The problem with this narrative is that it has little or no basis in established fact. Sorkin’s script relies heavily on Ben Mezrich’s bestseller The Accidental Billionaires, which was based on Mezrich’s interviews with Saverin, articles from the Harvard Crimson, and a whole lot of speculation to fill in the blanks. Neither Mezrich nor Sorkin ever talked to Zuckerberg, and to the limited extent Zuckerberg’s commented on either the book or the movie, he’s predictably denied that he was ever interested in finals clubs or what they represented. That, of course, doesn’t mean he wasn’t, but there’s also no evidence—other than Saverin's say-so—that he was. And there actually is evidence that the Erica storyline is a complete fabrication.

Obviously, this wouldn’t be the first time Hollywood has played fast and loose with a supposedly “true story.” So why does it bother me in this instance? Maybe because it troubles me that the heart of the film, the part that viewers are likely to remember most vividly and digest as fact, is mostly fiction. Maybe because it lacks the usual indicators of an unreliable narrator, which makes it easier to accept as truth. Maybe because (full disclosure) I went to Harvard myself, several years before Zuckerberg, and even by then the old-money elite were such a marginal percentage of the overall population, and the finals clubs such a tiny sliver of the social scene, that their centrality in movie-Zuckerberg’s universe just doesn’t ring true with me. To be fair, at some level this is consistent with one of TSN’s overarching themes—that by Zuckerberg’s time, the old guard no longer wielded the power it once did, and could be all too easily sidelined by someone armed with talent and vision and unhampered by ethical scruples. (The point is underscored in a delightfully comic, if hammy, scene, in which the Winklevi attempt to convince then-President Larry Summers to take action against Zuckerberg.) Still, the idea that a student as brilliant and gifted as Mark Zuckerberg would be consumed by resentment towards those to the manor born seems at best implausible, at worst downright laughable. (One of Zuckerberg’s classmates has voiced a similar, though much stronger, objection to this aspect of the movie.)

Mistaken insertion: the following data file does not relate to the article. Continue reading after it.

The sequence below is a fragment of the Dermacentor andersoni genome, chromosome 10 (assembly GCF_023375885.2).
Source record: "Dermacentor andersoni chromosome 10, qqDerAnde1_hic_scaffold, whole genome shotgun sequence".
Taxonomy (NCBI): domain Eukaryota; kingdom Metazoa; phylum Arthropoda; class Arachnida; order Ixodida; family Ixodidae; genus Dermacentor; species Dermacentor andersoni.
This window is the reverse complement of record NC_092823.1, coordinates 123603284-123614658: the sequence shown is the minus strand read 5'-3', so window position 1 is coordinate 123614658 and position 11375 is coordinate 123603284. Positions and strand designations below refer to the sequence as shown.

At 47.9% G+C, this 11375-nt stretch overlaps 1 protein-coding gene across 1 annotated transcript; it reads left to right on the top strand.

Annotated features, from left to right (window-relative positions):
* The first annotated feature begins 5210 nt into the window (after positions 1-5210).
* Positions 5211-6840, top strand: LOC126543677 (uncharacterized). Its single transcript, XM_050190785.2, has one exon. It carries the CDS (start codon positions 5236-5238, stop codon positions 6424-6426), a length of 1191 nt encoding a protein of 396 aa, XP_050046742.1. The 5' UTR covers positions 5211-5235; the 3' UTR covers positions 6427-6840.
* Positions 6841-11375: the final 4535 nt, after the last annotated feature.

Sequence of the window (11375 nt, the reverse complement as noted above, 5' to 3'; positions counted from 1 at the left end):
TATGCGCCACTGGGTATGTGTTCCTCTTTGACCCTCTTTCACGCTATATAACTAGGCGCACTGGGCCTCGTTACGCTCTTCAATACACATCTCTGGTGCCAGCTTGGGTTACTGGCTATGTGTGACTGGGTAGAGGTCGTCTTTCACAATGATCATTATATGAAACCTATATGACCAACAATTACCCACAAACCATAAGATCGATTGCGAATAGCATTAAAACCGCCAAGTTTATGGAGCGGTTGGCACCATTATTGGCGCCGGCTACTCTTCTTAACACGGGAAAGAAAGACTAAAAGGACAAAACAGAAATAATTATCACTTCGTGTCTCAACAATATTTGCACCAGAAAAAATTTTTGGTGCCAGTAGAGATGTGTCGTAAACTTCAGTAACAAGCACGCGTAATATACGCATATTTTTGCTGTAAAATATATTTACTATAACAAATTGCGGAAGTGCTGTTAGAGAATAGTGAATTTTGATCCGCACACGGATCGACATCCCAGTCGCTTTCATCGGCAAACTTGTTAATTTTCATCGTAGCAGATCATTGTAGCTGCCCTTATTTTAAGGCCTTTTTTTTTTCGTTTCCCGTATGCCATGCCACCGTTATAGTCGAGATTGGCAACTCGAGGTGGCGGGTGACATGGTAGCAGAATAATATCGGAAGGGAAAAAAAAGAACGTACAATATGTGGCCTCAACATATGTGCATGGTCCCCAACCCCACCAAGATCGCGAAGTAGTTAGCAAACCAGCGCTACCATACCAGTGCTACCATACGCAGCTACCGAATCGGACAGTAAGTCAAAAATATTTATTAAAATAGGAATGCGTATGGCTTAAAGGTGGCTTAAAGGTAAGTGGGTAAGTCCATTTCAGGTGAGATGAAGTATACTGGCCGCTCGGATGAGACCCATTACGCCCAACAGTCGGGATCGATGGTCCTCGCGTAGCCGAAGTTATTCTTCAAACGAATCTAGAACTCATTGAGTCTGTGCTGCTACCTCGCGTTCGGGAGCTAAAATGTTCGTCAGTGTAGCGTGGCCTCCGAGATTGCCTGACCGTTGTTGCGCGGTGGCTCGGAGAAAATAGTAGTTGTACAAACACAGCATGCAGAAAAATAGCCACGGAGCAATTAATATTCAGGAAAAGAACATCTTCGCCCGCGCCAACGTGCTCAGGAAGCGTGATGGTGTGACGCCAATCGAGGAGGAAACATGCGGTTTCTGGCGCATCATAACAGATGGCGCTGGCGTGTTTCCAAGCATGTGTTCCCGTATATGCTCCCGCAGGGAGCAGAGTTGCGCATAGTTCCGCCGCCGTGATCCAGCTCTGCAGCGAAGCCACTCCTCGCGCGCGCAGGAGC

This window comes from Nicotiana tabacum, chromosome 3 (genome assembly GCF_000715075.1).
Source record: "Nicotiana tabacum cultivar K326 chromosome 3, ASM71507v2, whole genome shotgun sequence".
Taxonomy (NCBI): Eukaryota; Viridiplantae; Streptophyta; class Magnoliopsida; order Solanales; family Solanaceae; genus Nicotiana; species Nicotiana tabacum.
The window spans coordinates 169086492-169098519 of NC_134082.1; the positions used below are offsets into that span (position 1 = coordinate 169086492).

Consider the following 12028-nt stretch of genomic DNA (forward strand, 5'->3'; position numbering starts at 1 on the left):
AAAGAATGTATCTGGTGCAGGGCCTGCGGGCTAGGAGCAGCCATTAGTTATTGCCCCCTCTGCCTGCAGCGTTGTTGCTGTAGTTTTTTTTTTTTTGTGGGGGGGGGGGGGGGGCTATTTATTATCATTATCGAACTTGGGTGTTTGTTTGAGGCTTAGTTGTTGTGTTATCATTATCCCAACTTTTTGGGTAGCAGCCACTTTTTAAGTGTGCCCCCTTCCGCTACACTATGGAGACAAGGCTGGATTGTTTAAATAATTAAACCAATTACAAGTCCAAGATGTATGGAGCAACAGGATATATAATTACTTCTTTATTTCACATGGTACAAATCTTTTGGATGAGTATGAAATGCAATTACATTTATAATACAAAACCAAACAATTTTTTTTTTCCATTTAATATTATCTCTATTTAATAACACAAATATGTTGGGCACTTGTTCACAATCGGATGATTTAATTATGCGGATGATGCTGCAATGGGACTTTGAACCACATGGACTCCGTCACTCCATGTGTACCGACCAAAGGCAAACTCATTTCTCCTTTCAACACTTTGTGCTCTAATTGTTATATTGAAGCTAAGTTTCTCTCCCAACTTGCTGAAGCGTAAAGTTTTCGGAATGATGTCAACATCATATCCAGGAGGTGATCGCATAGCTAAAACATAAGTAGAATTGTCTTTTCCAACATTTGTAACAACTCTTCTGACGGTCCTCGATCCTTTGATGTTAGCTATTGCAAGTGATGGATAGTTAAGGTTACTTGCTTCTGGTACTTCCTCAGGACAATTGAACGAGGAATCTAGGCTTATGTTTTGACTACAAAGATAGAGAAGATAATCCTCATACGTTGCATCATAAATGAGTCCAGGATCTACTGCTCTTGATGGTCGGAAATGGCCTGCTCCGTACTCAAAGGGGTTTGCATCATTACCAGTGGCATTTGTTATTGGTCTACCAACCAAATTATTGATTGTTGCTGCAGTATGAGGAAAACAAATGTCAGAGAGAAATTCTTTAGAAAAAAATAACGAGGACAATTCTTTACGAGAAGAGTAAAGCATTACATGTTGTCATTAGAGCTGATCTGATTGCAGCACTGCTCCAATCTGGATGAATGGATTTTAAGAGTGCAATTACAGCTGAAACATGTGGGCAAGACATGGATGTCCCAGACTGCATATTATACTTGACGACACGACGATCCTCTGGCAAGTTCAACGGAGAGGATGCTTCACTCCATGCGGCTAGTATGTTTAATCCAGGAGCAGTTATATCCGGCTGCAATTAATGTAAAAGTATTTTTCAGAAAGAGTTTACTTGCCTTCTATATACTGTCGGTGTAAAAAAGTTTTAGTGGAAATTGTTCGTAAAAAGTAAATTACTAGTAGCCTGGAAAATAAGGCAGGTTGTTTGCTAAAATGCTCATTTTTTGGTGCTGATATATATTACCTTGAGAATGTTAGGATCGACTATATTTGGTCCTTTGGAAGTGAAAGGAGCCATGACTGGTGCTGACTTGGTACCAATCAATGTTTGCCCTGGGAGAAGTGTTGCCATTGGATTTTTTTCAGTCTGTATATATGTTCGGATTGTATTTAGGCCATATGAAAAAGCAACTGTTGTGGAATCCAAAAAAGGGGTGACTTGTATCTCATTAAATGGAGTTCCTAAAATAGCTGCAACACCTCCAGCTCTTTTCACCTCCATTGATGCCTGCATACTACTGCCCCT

None of this is to detract from the merits of the movie qua movie. It’s a gripping drama, fluidly filmed, sharply paced, and brimming with the kind of crackling dialogue that could only be penned by Sorkin. It features an outstanding lead performance by Eisenberg, who isn’t afraid to play Zuckerberg as an supremely unlikable little sociopath, yet at critical moments reveals subtle glimpses of a well-masked vulnerability. Garfield, too, is excellent, as his foil—as appealing as Zuckerberg is unappealing, but doomed to lag permanently a step behind—while JT is a hoot as the sleazy yet far-sighted foil to the foil, clearly enjoying the role of devil on Zuckerberg’s shoulder. As for the ultra-WASPy Winklevoss twins, they’re almost too well cast; it isn’t easy to take seriously an actor who’s a dead ringer for Prince William and who's himself a scion of the closest thing we have to an American aristocracy. (Arnie Hammer, as it turns out, is the great-grandson of tycoon and art collector Armand Hammer, a name familiar to anyone who’s ever visited the very fine art museum at UCLA.) Nevertheless, he acquits himself well, and just may walk off with the best line in the entire movie.

What this all adds up to is a smart, bracing piece of entertainment that’s more of a riff on actual events than a credible account of them. I just hope that everyone who sees it realizes that’s all it is. Otherwise, this may be one instance in which history wasn’t written by the victors.



And a few belated R.I.P.'s...

Quite a lot of entertainment-related celebrities have passed recently, but three stand out in particular: Tony Curtis, Arthur Penn, and Gloria Stuart. I've only seen each of them in one film - but each of them made a stronger impression with that one film than many an actor or director has over an entire career. I'll never forget Curtis as "Josephine" in the divinely comedic "Some Like It Hot"; Jack Lemmon may have been the funnier of the pair, but he wouldn't have been half so funny without his partner in crime - who also managed to maintain his very male sexiness even when in full drag. Penn's "Bonnie and Clyde" - the original American answer to the French nouvelle vague and prototype for movies ranging from "Butch Cassidy" to "Natural Born Killers" - held me riveted from start to finish, and felt as fresh as if I were one of the first moviegoers to see it. And finally, the charming Ms. Stuart was quite possibly the only good to come out of the otherwise execrable "Titanic."

The three of them made other films worth seeing, of course. (Curtis made a baby worth seeing, too, aka Jamie Lee, with then-wife Janet Leigh. Now *that* was a handsome Hollywood couple.) But even if they hadn't, that one performance would have ensured each of them a place in cinematic history. And that's a legacy worth celebrating.